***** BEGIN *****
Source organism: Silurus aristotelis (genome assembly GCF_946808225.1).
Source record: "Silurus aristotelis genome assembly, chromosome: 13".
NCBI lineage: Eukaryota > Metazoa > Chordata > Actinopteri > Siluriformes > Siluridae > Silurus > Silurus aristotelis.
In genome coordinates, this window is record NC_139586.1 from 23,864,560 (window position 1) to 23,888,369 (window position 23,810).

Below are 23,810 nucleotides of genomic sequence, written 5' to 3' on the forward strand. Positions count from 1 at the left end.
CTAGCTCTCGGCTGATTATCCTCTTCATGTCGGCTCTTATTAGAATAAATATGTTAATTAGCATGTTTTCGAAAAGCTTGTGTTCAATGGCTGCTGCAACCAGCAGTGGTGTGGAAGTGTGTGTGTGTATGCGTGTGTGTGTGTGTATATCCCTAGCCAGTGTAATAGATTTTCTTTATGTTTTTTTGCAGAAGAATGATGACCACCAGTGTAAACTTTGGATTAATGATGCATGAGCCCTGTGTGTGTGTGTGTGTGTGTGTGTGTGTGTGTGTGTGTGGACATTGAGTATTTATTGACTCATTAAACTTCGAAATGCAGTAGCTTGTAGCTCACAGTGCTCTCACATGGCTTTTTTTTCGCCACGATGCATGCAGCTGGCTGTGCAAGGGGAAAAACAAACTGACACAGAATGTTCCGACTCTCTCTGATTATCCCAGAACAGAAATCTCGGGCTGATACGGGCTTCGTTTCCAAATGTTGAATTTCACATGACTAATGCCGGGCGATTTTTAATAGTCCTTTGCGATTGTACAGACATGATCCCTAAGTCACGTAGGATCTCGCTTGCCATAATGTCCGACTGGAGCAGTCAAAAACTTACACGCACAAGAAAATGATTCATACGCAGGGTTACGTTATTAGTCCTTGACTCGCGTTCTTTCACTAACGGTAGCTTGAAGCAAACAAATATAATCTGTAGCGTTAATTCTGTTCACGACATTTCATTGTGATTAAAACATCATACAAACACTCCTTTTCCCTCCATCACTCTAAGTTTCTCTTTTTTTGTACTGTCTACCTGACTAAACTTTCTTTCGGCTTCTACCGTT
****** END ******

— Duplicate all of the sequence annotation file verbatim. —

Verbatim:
Source organism: Silurus aristotelis (genome assembly GCF_946808225.1).
Source record: "Silurus aristotelis genome assembly, chromosome: 13".
NCBI lineage: Eukaryota > Metazoa > Chordata > Actinopteri > Siluriformes > Siluridae > Silurus > Silurus aristotelis.
In genome coordinates, this window is record NC_139586.1 from 23,864,560 (window position 1) to 23,888,369 (window position 23,810).

Below are 23,810 nucleotides of genomic sequence, written 5' to 3' on the forward strand. Positions count from 1 at the left end.
CTAGCTCTCGGCTGATTATCCTCTTCATGTCGGCTCTTATTAGAATAAATATGTTAATTAGCATGTTTTCGAAAAGCTTGTGTTCAATGGCTGCTGCAACCAGCAGTGGTGTGGAAGTGTGTGTGTGTATGCGTGTGTGTGTGTGTATATCCCTAGCCAGTGTAATAGATTTTCTTTATGTTTTTTTGCAGAAGAATGATGACCACCAGTGTAAACTTTGGATTAATGATGCATGAGCCCTGTGTGTGTGTGTGTGTGTGTGTGTGTGTGTGTGTGTGTGGACATTGAGTATTTATTGACTCATTAAACTTCGAAATGCAGTAGCTTGTAGCTCACAGTGCTCTCACATGGCTTTTTTTTCGCCACGATGCATGCAGCTGGCTGTGCAAGGGGAAAAACAAACTGACACAGAATGTTCCGACTCTCTCTGATTATCCCAGAACAGAAATCTCGGGCTGATACGGGCTTCGTTTCCAAATGTTGAATTTCACATGACTAATGCCGGGCGATTTTTAATAGTCCTTTGCGATTGTACAGACATGATCCCTAAGTCACGTAGGATCTCGCTTGCCATAATGTCCGACTGGAGCAGTCAAAAACTTACACGCACAAGAAAATGATTCATACGCAGGGTTACGTTATTAGTCCTTGACTCGCGTTCTTTCACTAACGGTAGCTTGAAGCAAACAAATATAATCTGTAGCGTTAATTCTGTTCACGACATTTCATTGTGATTAAAACATCATACAAACACTCCTTTTCCCTCCATCACTCTAAGTTTCTCTTTTTTTGTACTGTCTACCTGACTAAACTTTCTTTCGGCTTCTACCGTT